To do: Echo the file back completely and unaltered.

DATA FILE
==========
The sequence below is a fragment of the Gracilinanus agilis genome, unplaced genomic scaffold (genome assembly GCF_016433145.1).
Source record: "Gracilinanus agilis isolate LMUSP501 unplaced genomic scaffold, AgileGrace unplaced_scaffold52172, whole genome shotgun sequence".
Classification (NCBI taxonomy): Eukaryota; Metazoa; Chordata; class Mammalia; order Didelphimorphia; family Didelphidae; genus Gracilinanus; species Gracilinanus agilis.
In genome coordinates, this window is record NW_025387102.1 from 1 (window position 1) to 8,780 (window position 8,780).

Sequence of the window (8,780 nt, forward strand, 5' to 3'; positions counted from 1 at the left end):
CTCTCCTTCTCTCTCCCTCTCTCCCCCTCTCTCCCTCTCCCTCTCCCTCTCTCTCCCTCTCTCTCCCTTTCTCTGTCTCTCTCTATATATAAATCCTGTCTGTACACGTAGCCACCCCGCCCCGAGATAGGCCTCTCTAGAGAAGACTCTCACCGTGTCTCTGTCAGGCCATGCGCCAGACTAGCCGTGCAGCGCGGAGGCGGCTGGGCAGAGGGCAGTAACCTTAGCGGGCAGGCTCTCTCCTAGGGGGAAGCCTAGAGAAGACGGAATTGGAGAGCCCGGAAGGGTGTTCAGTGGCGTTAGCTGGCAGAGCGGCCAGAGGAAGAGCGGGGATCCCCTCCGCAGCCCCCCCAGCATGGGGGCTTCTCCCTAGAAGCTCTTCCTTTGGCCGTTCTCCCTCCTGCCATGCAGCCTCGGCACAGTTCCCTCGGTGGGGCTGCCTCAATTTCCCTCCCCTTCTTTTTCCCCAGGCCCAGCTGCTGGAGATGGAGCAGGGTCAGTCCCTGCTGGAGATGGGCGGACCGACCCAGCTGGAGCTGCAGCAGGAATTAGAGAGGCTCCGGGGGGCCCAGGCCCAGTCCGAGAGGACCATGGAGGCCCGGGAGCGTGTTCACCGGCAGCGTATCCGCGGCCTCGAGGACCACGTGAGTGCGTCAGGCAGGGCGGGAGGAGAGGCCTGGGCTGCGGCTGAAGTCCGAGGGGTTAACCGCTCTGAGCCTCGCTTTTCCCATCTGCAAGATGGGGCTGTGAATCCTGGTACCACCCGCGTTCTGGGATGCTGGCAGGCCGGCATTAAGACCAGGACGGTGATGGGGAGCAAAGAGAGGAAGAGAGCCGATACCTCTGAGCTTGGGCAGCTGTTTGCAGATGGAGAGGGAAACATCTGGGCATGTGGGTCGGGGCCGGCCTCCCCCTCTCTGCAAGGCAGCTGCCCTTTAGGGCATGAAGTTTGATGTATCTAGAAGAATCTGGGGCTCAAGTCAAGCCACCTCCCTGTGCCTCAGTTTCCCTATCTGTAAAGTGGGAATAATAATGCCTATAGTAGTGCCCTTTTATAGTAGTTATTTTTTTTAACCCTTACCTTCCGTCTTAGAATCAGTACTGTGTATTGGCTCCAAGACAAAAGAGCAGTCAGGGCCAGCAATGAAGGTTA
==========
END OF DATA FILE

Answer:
The sequence below is a fragment of the Gracilinanus agilis genome, unplaced genomic scaffold (genome assembly GCF_016433145.1).
Source record: "Gracilinanus agilis isolate LMUSP501 unplaced genomic scaffold, AgileGrace unplaced_scaffold52172, whole genome shotgun sequence".
Classification (NCBI taxonomy): Eukaryota; Metazoa; Chordata; class Mammalia; order Didelphimorphia; family Didelphidae; genus Gracilinanus; species Gracilinanus agilis.
In genome coordinates, this window is record NW_025387102.1 from 1 (window position 1) to 8,780 (window position 8,780).

Sequence of the window (8,780 nt, forward strand, 5' to 3'; positions counted from 1 at the left end):
CTCTCCTTCTCTCTCCCTCTCTCCCCCTCTCTCCCTCTCCCTCTCCCTCTCTCTCCCTCTCTCTCCCTTTCTCTGTCTCTCTCTATATATAAATCCTGTCTGTACACGTAGCCACCCCGCCCCGAGATAGGCCTCTCTAGAGAAGACTCTCACCGTGTCTCTGTCAGGCCATGCGCCAGACTAGCCGTGCAGCGCGGAGGCGGCTGGGCAGAGGGCAGTAACCTTAGCGGGCAGGCTCTCTCCTAGGGGGAAGCCTAGAGAAGACGGAATTGGAGAGCCCGGAAGGGTGTTCAGTGGCGTTAGCTGGCAGAGCGGCCAGAGGAAGAGCGGGGATCCCCTCCGCAGCCCCCCCAGCATGGGGGCTTCTCCCTAGAAGCTCTTCCTTTGGCCGTTCTCCCTCCTGCCATGCAGCCTCGGCACAGTTCCCTCGGTGGGGCTGCCTCAATTTCCCTCCCCTTCTTTTTCCCCAGGCCCAGCTGCTGGAGATGGAGCAGGGTCAGTCCCTGCTGGAGATGGGCGGACCGACCCAGCTGGAGCTGCAGCAGGAATTAGAGAGGCTCCGGGGGGCCCAGGCCCAGTCCGAGAGGACCATGGAGGCCCGGGAGCGTGTTCACCGGCAGCGTATCCGCGGCCTCGAGGACCACGTGAGTGCGTCAGGCAGGGCGGGAGGAGAGGCCTGGGCTGCGGCTGAAGTCCGAGGGGTTAACCGCTCTGAGCCTCGCTTTTCCCATCTGCAAGATGGGGCTGTGAATCCTGGTACCACCCGCGTTCTGGGATGCTGGCAGGCCGGCATTAAGACCAGGACGGTGATGGGGAGCAAAGAGAGGAAGAGAGCCGATACCTCTGAGCTTGGGCAGCTGTTTGCAGATGGAGAGGGAAACATCTGGGCATGTGGGTCGGGGCCGGCCTCCCCCTCTCTGCAAGGCAGCTGCCCTTTAGGGCATGAAGTTTGATGTATCTAGAAGAATCTGGGGCTCAAGTCAAGCCACCTCCCTGTGCCTCAGTTTCCCTATCTGTAAAGTGGGAATAATAATGCCTATAGTAGTGCCCTTTTATAGTAGTTATTTTTTTTAACCCTTACCTTCCGTCTTAGAATCAGTACTGTGTATTGGCTCCAAGACAAAAGAGCAGTCAGGGCCAGCAATGAAGGTTA